Spotlight on Natural Sciences Alumni: Kathrine Kraft

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Name: Kathrine Kraft

Occupation: Stay-at-home Mom

Education (UR and additional): BS (Optics), University of Rochester, 2003; MA (Secondary Education), University of New Mexico, 2010

Current city/state of residence: Albuquerque, NM

Community activities: Preschool Co-op, Volunteer activities through Bosque School (former employer), UR alumni interviewer


When and how did you choose your major?

I always loved physical sciences, and I was pretty sure I wanted to major in physics.  When I was in 10th grade, I participated in the PREP summer program through the UR Physics department.  I learned about so many different related fields I had never even considered.  We did an open house in the Optics department, and I fell in love!  To focus one’s study solely on *light* was just the coolest thing I’d ever heard.  I was amazed, and never wavered in my decision to be an optics major!

What resources did you use on campus that you recommend current students use?

The POA Library!  (Boy, I hope it’s still there…)  I found that collaboration was a very important part of my studies at UR, so to have a place full of people studying in the same field was great.  We spent more hours in the POA than I’d ever care to count…it was like a home away from home.  Also, I can’t say enough about taking advantage of any and all office hours.  Even if you’re not studying for an exam or struggling with a problem set, office hours are an opportunity to talk with your professors and form valuable relationships (just go ask about their research if you don’t have anything else on your mind)!

What did you do immediately after graduation? How did you decide to take that path?

Immediately after graduation, I made the best decision of my life: to study in Germany as a Fulbright Scholar.  I almost didn’t apply, but Betsy Benedict encouraged me to go for it, and I’m so glad I did.  I was able to take Optics courses in German at the Friedrich-Schiller University in Jena, Germany (home of Ernst Abbe and Otto Schott, among others).  I even took a class on Nonlinear Optics that used Professor Boyd’s book!  Not only did I get to see how another university taught my major, but I was able to become nearly fluent in German, and I learned a lot about culture, community, and myself.  I was often pushed out of my comfort zone, and I learned just how independent I could be.

What do you do now and why did you choose this career?

My career path has taken a few twists and turns in the ten years since I’ve graduated!  When I got back to the states, I started working at Intel as a Defect Metrology Engineer using darkfield microscopy.  The technology behind the job was really cool, but the day-to-day activities wore pretty thin.  Jim Zavislan warned me that I might not like working for a large corporation…listen to your mentors!  After three years, I left Intel to return to grad school for a degree in Secondary Education.  I became a high school physics teacher, and, most recently, was working at a small independent school teaching Conceptual Physics to 9th-graders.  I LOVE being a teacher!  I’m currently taking a break from teaching to focus on being a stay-at-home mom, which I think is the most important job I can have.  I know that I will go back to teaching once my own kids are in school, and I’m happy to have such a flexible career that allows for this kind of time off.  I’m sure that if someone had told me what the future held when I was back in college, I wouldn’t have believed it.  I was a very driven student and knew I had a bright future ahead of me.  Priorities change, and I’m glad I’ve never been afraid to acknowledge that.  Even though I’m not directly working in Optics anymore, I still use what I learned as an optics major all the time…maybe I’m not solving differential equations, but my daughter certainly knows more about rainbows than any other toddler we know.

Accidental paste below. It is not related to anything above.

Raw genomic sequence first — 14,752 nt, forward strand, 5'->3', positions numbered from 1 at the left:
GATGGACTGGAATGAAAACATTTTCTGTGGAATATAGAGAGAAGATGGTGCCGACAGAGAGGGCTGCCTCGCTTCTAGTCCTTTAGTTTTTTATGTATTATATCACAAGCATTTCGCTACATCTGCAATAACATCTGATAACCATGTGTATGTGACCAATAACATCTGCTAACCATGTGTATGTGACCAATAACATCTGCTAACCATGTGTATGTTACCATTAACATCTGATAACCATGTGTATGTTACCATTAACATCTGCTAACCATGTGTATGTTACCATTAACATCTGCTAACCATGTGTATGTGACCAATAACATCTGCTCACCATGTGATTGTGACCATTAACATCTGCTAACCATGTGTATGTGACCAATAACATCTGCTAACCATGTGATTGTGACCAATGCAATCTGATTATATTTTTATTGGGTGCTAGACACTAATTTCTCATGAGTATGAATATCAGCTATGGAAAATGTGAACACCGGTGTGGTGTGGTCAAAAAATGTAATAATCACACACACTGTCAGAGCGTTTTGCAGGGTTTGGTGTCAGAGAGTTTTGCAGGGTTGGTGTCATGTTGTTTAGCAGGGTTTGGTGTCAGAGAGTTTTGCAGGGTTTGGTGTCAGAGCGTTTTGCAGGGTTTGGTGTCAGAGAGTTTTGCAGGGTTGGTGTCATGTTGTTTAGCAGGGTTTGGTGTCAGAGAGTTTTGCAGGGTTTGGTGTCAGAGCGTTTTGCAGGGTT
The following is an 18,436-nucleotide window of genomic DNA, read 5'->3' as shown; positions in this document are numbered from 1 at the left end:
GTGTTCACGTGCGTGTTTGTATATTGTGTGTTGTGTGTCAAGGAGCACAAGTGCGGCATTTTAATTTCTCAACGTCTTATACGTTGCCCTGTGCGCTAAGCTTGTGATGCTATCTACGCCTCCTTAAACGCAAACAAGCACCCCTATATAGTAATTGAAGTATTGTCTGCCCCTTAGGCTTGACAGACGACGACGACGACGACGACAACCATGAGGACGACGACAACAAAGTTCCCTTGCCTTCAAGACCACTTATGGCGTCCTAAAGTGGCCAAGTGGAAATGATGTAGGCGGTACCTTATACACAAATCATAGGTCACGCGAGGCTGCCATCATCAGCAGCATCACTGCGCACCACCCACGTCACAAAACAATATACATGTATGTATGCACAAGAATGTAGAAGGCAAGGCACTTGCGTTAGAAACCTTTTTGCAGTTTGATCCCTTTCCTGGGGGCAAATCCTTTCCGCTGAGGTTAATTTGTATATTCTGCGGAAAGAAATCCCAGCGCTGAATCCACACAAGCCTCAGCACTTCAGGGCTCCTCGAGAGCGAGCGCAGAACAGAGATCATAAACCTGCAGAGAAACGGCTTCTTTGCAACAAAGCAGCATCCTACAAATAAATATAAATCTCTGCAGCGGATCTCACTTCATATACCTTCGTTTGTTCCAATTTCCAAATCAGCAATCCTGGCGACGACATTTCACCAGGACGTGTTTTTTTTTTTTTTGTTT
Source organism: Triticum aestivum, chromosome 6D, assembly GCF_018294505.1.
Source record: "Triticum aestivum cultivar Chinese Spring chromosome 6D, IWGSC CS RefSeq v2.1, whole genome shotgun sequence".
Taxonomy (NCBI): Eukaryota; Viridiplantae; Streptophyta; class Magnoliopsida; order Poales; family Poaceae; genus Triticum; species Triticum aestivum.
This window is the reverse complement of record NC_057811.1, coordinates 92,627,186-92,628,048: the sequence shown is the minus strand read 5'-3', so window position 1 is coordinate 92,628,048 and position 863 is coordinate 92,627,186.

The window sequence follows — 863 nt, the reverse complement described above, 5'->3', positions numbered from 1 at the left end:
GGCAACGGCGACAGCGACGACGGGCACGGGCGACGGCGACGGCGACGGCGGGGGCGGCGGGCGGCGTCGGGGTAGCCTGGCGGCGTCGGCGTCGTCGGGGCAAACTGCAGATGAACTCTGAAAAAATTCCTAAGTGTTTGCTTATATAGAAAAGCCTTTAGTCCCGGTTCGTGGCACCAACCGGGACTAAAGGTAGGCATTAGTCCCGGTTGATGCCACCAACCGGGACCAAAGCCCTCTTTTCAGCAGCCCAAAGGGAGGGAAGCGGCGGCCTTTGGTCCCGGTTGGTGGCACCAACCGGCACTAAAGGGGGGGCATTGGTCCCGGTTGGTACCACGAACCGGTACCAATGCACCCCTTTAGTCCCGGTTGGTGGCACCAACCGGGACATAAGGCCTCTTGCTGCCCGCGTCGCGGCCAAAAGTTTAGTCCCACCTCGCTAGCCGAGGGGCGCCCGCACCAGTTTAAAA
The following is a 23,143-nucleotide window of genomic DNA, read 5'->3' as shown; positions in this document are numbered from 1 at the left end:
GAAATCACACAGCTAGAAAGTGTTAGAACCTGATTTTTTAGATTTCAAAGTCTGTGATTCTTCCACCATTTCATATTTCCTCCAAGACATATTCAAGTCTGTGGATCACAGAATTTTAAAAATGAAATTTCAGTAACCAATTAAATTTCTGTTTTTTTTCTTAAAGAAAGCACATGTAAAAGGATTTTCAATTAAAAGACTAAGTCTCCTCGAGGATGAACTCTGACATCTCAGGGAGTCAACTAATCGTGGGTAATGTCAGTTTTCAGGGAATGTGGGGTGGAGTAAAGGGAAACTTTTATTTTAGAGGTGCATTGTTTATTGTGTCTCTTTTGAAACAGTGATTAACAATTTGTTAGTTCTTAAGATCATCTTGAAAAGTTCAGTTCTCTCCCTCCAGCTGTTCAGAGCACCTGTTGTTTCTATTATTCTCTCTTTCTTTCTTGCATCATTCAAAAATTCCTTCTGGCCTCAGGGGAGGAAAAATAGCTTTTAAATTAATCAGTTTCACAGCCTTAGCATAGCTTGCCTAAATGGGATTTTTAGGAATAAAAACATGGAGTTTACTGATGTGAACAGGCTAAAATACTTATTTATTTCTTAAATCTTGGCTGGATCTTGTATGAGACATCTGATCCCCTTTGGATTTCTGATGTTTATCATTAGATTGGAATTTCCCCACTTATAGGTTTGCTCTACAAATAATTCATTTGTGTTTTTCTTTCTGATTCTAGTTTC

What skills, tools, or knowledge from your major have been most useful to you since graduation?

The most important thing I learned in college was the value of hard work.  I remember Professor Brown told us to treat math just like we would music.  You don’t expect to play a perfect concerto the first time you look at the sheet music, so we shouldn’t expect to solve a problem right off the bat, either.  That really stuck with me.  So many people feel like you either “get it,” or you don’t.  I no longer believe that’s true.  This kind of reminds me of the Einstein quote, “It’s not that I’m so smart; it’s just that I stick with problems longer.”  I also learned from Professor Berger to always be ready for questions!  He actually taught me a lot about being a good teacher.  He was *tough*!  But his constant quizzes and questioning made it so that we were always studying, and not just for tests.  I think, beyond those specific examples, I also learned from all of my professors and TAs how to talk to and work with adults and authority figures.  I have definitely developed some really good communication skills that have helped me be an asset to teams I’ve worked on.   It may sound arrogant, but I think I’m a really great employee, and I know that’s because of a lot of the things I learned as an undergrad.

Where would you like to be in five years?

In five years, my youngest child should be in school, so I hope to be going back to the classroom, too.  I love teaching, and I miss it when I’m not working.  Personally, I hope to be traveling more as a family and exploring the world at large.  Five years is too soon, but sometime after that, I’d also like to start thinking about pursuing a PhD in Curriculum Development.